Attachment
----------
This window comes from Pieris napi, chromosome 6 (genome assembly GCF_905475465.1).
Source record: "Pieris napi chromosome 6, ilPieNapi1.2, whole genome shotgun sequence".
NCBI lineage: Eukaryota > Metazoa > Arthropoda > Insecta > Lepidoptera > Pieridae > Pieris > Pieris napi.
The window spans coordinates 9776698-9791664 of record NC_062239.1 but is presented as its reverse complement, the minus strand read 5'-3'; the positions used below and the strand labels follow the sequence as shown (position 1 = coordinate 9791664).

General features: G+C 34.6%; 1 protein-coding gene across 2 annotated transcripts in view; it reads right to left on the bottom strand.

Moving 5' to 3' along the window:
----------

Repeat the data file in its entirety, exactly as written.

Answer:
This window comes from Pieris napi, chromosome 6 (genome assembly GCF_905475465.1).
Source record: "Pieris napi chromosome 6, ilPieNapi1.2, whole genome shotgun sequence".
NCBI lineage: Eukaryota > Metazoa > Arthropoda > Insecta > Lepidoptera > Pieridae > Pieris > Pieris napi.
The window spans coordinates 9776698-9791664 of record NC_062239.1 but is presented as its reverse complement, the minus strand read 5'-3'; the positions used below and the strand labels follow the sequence as shown (position 1 = coordinate 9791664).

General features: G+C 34.6%; 1 protein-coding gene across 2 annotated transcripts in view; it reads right to left on the bottom strand.

Moving 5' to 3' along the window: